Home > Nanotechnology Columns > Magda Carvalho PhD, JD > Shock Waves: Transfection of Biological Cells.
An innovate application in drug delivery takes advantage of the superior ability of shock waves to produce transfected cells. Particularly, a recent patent application described the use of shock waves as a means to transfect biological cells with extraneous deoxyribonucleic acid (DNA) and other materials with minimal adverse effects.
June 1st, 2009
Shock Waves: Transfection of Biological Cells.
Shock waves occur in nature and its dynamic behaviors have been characterized. Shock waves are a type of propagating disturbance generated by a source moving faster than the speed of sound. Shock waves carry energy and can propagate through solid, liquid, gas or electromagnetic fields.
Already well known is the fact that shock waves are used in biological therapies and used to deliver large molecules into cells. Shock wave lithotripsy—particularly, with enhanced acoustic cavitation—is already widely used for treatment of stone disease. Mammalian cells have been successfully transfected with DNA by using ultrasound transmitted through the walls of cell culture flasks or plates (cavitation is a key component of ultrasound-mediated transfection).
The transfer of molecules into cells is a potential method of tumor therapy. The transfer of DNA plasmids subsequently leads to the expression of marker proteins inside of selected biological cells. Cell transfection is a widely used technique in both clinical and basic research. Transfection is a process whereby a predetermined amount of either nucleic acid sequences (DNA or RNA) or a chemical compound are introduced into cells by either biochemical or physical processes. It serves many applications since protein production to changing the protein expression profile of a cell and the addition of genetic markers to a cell line. To deliver molecules into biological cells, several techniques are employed (physicochemical or biological). Biochemical methods may include DEAE-dextran (endocytosis), calcium phosphate, and liposome (cationic lipids). Physical transfection methods routinely include direct micro-injection of materials, biolistic particle delivery system or gene gun (heavy metal coated with DNA) and electroporation (high-voltage electric shocks). Biological methods include virus-aided delivery. Among a varied range of problems related to the application of transfecting cells with extraneous material is death of a substantial number of cells. This is so because the increase of cell permeability (membrane leakage) may have adverse effect to the cell survival.
Patenting Application US 2009/0105738 —Transfecting biological cells.
The patent application US 2009/0105738 involves a miniature device that creates and directs shock waves into targets such as biological cells. The device uses the energy of combustion of explosive material (nanoenergetic) to produce shock waves suitable for delivering compounds to biological cell types with a high degree of cell permeabilization. Moreover, the miniature device may be used for various purposes in the biomedical field such as cell permeabilization, acceleration of microparticles or nanoparticles, and cavitation.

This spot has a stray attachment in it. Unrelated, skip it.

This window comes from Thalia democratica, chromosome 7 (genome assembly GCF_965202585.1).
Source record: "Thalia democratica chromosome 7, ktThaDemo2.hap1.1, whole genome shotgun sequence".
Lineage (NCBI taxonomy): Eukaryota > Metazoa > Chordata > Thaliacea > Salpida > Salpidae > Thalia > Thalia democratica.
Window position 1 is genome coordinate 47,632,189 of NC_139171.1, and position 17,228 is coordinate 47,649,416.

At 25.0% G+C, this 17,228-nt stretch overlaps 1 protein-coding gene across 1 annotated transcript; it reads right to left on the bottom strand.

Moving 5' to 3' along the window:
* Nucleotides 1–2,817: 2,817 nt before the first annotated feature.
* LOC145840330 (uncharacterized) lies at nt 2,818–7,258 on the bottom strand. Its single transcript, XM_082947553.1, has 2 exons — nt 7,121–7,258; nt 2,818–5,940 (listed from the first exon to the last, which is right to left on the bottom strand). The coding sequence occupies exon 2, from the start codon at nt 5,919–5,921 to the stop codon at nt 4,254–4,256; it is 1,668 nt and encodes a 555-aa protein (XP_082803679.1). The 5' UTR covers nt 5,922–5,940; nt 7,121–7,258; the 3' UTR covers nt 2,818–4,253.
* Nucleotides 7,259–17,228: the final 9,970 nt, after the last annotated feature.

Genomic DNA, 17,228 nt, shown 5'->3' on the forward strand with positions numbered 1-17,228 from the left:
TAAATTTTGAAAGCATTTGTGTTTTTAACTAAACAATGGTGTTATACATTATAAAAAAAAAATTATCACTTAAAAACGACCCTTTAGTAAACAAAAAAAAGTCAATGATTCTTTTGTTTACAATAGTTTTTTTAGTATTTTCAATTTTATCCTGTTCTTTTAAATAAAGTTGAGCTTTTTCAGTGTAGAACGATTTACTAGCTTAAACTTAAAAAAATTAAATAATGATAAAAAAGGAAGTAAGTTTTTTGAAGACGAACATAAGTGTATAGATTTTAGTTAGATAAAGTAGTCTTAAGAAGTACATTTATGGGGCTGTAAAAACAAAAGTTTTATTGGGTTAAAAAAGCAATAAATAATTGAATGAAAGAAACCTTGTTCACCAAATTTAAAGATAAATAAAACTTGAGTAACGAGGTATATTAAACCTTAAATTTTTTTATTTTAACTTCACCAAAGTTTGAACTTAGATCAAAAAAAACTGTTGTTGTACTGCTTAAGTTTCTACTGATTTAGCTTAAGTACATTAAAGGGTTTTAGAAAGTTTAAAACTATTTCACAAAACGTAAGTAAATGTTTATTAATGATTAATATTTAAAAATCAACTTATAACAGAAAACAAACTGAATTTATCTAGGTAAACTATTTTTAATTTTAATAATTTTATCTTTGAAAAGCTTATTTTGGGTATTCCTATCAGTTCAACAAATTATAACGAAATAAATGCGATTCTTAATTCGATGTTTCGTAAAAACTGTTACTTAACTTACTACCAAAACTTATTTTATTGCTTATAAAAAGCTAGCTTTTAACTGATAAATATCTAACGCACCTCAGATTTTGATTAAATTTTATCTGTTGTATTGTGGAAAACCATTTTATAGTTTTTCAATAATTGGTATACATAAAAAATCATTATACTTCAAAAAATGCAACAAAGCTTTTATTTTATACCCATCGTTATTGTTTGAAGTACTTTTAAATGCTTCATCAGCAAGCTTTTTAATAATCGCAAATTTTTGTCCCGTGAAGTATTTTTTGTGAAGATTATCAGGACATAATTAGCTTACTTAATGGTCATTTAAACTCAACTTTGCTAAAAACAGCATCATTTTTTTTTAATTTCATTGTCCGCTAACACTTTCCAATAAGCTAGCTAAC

The novelty relies on the fact that the miniature device generates shock waves with high peak pressures, fast rise times, and high pressure impulses, resulting in the ability to transfect cells with relatively high efficiency compared to existing chemical and electrical transfection techniques. According to the application, the transfection efficiency is in the range of 99%.
According to the application, the device includes an energetic material and a transmissive barrier. The combustion material is made up of a mixture of fuel and oxidizer nanoparticles. The combustible compound produces a combustion front that has a propagation velocity greater than the speed of sound through the surrounding materials. The transmissive barrier is made up of a flexible material. It transmits the shock wave pressures generated by the combustion of the energetic material.
This application dealt with a critical aspect of the characteristics of the pressure waves in biological applications. The inventors had to fine-tune the characteristics of the shock waves to fall between the threshold of permeabilization and the threshold for cell damage. This is so because shock waves may cause cell death if the peak pressure or the pressure impulse exceeds a certain level. For example, shock waves possessing short rise times, high peak pressures, or high pressure impulses have been correlated with a high degree of cell permeabilization, but also cause cell injury. Since the thresholds for cell permeabilization and cell injury also vary among the different cell line and molecules being introduced to the cells, a need existed to match the characteristics of the shock waves to the varied cell lines and molecules being delivered.
These results are encouraging indications for the future development of simultaneous gene therapy.
Literature of interest:
Patent Application US 2009/0105738 assigned to The Curators of the University of Missouri for DEVICE FOR TRANSFECTING CELL USING SHOCK WAVES GENERATED BY THE IGNITION OF NANOENERGETIC MATERIALS. (Inventors: Steve Apperson, Shubhra Gangopadhyay, Luis Polo-Parada, Andrey Bezmelnitsyn and Keshab Gangopadhyay).
Ciaravino, et al., Pulsed Enhancement of acoustic cavitation: a postulated model. Ultrasound Med. Biol. 7:159-66 (1981).
Bao, S. et al., Ultrasound Induced Gene Transfection and its Implications in Cancer Gene Therapy. Conference Proceedings, vol. 43 (suppl2): S82; (1997).
Rubanyi GM. The future of human gene therapy. Molecular Aspects Medicine. 22(3):113-42; (Jun. 2001).
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